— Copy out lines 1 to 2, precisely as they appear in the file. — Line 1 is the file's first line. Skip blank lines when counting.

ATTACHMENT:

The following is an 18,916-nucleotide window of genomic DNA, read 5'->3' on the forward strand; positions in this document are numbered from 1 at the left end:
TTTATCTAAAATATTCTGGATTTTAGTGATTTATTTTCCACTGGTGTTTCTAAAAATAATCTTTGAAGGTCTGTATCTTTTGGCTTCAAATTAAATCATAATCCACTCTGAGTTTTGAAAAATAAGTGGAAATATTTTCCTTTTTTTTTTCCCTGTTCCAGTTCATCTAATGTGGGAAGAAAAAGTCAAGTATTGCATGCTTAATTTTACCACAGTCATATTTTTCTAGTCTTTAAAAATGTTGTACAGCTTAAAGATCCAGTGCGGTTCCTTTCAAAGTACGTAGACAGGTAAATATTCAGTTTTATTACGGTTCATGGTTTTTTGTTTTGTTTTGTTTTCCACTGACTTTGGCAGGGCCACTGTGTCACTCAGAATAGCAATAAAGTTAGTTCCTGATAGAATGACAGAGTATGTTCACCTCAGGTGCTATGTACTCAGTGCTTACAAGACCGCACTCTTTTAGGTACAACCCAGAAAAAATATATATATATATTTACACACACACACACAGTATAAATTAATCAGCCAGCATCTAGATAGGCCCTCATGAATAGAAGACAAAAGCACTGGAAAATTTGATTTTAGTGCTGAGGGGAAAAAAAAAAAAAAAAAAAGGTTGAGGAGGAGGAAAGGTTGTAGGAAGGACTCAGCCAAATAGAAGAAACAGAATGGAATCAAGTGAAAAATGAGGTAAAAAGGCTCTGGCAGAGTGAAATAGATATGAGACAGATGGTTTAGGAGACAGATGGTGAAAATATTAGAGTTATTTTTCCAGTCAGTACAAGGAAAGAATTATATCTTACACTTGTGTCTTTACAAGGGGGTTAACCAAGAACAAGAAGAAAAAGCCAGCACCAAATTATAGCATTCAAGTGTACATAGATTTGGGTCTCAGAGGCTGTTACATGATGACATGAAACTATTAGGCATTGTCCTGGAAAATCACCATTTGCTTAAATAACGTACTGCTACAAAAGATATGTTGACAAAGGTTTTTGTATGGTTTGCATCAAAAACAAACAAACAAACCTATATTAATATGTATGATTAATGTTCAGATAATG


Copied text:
The following is an 18,916-nucleotide window of genomic DNA, read 5'->3' on the forward strand; positions in this document are numbered from 1 at the left end:
TTTATCTAAAATATTCTGGATTTTAGTGATTTATTTTCCACTGGTGTTTCTAAAAATAATCTTTGAAGGTCTGTATCTTTTGGCTTCAAATTAAATCATAATCCACTCTGAGTTTTGAAAAATAAGTGGAAATATTTTCCTTTTTTTTTTCCCTGTTCCAGTTCATCTAATGTGGGAAGAAAAAGTCAAGTATTGCATGCTTAATTTTACCACAGTCATATTTTTCTAGTCTTTAAAAATGTTGTACAGCTTAAAGATCCAGTGCGGTTCCTTTCAAAGTACGTAGACAGGTAAATATTCAGTTTTATTACGGTTCATGGTTTTTTGTTTTGTTTTGTTTTCCACTGACTTTGGCAGGGCCACTGTGTCACTCAGAATAGCAATAAAGTTAGTTCCTGATAGAATGACAGAGTATGTTCACCTCAGGTGCTATGTACTCAGTGCTTACAAGACCGCACTCTTTTAGGTACAACCCAGAAAAAATATATATATATATTTACACACACACACACAGTATAAATTAATCAGCCAGCATCTAGATAGGCCCTCATGAATAGAAGACAAAAGCACTGGAAAATTTGATTTTAGTGCTGAGGGGAAAAAAAAAAAAAAAAAAAGGTTGAGGAGGAGGAAAGGTTGTAGGAAGGACTCAGCCAAATAGAAGAAACAGAATGGAATCAAGTGAAAAATGAGGTAAAAAGGCTCTGGCAGAGTGAAATAGATATGAGACAGATGGTTTAGGAGACAGATGGTGAAAATATTAGAGTTATTTTTCCAGTCAGTACAAGGAAAGAATTATATCTTACACTTGTGTCTTTACAAGGGGGTTAACCAAGAACAAGAAGAAAAAGCCAGCACCAAATTATAGCATTCAAGTGTACATAGATTTGGGTCTCAGAGGCTGTTACATGATGACATGAAACTATTAGGCATTGTCCTGGAAAATCACCATTTGCTTAAATAACGTACTGCTACAAAAGATATGTTGACAAAGGTTTTTGTATGGTTTGCATCAAAAACAAACAAACAAACCTATATTAATATGTATGATTAATGTTCAGATAATG